I have heard that the body needs to be tricked as otherwise is gets very good at holding on every last calorie. The problem I can't eat a huge amount in any given time. I am lucky if I can eat 3 oz of meat, fish or chicken at any given time.  Any pointer would be most welcome.

 

Thanks in advance, Sarah

PS My goal weight is 118 (I'm 5'2" medium build and soon to be 65) 



I get warnings when the food I enter into database is under 1200 calories about not eating enough. My wife was given the same advice at Weight Watchers; you have to eat enough to promote weight loss. You need to eat enough calories to avoid the body going into what I understand as starvation mode.  Not sure how this works exactly.I am sure someone can explain it better, but my experience is I continue to lose 2 pounds a week by ensuring I am at or just above my target calorie intake. I do work out three times a week for about 2 hours, so the program is pretty rigorous for me as a 65-year old. Total weight loss over 6 months is 56 pounds.



Comment Removed

Original Post by: mamabear108

Hi everyone;

I need some advice on how to jump start my weight loss. This past month i have lost only 2 lbs and this is with exercising like crazy and having a huge caloric deficit (though not every day ) I have had deficits ranging from -1766 to -4 and also this month I had 3 days where I went over my 1400. ( the most was 234 calories) So the caloric intake varies.

 Now since April 1 2010 I have lost close to 160lbs. I had gastric by pass surgery on Aug 25 2010. ( I lost 42lbs prior to surgery) I exercise 6 days a week sometimes going to the gym twice a day. The reason for that is because I can eat only small quantities at any given time I just don't have the energy for long workouts. I cross train -swimming, water jogging, water aerobics, pilates, circuit training and a bunch of cardio like rowing machine, Nu-step, and treadmill, which I have just started recently. I LOVE to exercise.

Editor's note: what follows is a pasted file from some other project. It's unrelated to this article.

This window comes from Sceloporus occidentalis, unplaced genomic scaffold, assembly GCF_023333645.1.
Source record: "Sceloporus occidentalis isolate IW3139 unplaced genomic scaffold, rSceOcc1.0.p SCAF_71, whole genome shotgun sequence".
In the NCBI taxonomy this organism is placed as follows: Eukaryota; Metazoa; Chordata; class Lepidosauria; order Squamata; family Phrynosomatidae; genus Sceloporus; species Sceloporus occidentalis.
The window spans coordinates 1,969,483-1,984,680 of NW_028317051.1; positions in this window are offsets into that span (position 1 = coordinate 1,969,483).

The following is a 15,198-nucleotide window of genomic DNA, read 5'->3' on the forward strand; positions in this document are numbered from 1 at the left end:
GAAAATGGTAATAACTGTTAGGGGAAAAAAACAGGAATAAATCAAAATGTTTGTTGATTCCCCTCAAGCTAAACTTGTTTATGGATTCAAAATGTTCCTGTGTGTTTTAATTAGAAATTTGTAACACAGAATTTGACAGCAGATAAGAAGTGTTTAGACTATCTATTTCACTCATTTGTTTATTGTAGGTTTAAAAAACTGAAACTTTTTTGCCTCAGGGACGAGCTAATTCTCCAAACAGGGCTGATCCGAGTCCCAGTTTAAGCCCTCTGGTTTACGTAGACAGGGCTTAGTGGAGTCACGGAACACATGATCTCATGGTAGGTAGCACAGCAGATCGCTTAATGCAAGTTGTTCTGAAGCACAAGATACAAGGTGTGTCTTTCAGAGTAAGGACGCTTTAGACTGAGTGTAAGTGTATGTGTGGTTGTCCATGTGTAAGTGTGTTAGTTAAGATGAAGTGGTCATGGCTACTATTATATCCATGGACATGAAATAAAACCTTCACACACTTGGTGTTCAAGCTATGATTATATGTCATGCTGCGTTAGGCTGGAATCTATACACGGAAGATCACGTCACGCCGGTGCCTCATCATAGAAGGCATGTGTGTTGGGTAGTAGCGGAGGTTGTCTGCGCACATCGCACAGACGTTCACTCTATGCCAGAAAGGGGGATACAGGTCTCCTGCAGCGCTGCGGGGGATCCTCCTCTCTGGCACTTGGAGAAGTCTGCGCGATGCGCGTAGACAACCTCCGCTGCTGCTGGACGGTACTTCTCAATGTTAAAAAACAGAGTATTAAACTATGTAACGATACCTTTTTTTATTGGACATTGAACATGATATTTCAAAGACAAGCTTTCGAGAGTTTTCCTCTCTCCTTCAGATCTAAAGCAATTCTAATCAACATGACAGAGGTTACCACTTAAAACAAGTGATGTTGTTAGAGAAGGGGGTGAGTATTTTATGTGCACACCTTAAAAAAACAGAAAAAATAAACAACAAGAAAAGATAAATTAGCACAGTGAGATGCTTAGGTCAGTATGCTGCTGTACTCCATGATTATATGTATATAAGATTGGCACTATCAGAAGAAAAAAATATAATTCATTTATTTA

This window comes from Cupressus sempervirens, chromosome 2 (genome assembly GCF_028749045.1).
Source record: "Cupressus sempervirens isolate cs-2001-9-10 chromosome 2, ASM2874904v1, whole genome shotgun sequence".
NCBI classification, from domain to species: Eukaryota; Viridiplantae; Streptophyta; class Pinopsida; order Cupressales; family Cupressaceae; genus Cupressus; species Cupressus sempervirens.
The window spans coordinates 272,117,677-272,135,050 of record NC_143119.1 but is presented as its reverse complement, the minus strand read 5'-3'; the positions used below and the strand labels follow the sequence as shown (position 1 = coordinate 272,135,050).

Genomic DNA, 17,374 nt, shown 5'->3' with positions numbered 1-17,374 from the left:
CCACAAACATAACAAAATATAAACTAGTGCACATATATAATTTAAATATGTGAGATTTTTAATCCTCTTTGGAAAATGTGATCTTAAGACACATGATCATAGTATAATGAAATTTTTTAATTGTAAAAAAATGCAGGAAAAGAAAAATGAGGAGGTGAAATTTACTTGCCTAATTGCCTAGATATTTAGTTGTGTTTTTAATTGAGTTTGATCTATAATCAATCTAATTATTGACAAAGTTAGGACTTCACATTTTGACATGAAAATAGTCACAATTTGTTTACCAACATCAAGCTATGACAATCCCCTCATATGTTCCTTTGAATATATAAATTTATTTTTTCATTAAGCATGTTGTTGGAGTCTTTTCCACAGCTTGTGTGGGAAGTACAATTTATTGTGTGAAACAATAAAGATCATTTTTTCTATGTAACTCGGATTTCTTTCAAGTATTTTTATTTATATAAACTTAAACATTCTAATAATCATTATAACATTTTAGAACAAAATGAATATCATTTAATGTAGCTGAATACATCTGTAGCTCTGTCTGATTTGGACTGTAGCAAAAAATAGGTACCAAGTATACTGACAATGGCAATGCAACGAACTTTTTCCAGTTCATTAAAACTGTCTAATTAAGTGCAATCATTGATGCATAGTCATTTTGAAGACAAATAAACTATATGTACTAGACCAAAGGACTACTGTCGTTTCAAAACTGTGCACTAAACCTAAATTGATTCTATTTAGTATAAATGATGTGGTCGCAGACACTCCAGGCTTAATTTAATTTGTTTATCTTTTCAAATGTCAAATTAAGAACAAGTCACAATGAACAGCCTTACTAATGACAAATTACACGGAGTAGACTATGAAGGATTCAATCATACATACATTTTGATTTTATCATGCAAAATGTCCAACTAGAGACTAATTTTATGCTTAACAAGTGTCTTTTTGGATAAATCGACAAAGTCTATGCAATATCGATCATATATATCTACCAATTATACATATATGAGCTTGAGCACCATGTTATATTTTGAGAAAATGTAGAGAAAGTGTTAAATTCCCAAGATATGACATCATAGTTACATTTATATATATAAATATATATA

I have heard that the body needs to be tricked as otherwise is gets very good at holding on every last calorie. The problem I can't eat a huge amount in any given time. I am lucky if I can eat 3 oz of meat, fish or chicken at any given time.  Any pointer would be most welcome.

 

Thanks in advance, Sarah

PS My goal weight is 118 (I'm 5'2" medium build and soon to be 65) 


First, congratulations on your weight loss success! You sound like you are doing all the right things. Second, I see any weight loss as success: 2 pounds or 20, you are going down the right path. There was 1 month in my year of weight loss when I actually gained a pound, but I recovered my focus and succeeded in reaching a healthy weight. I have sort of stalled as well, and it's hard to drop those last 10 pounds to my goal. Whether the body needs to acclimate to the new weight or not, I think you should not see your slowdown as a negative. Stay with it and you will get there. Try not to become impatient with your progress especially after all your successes!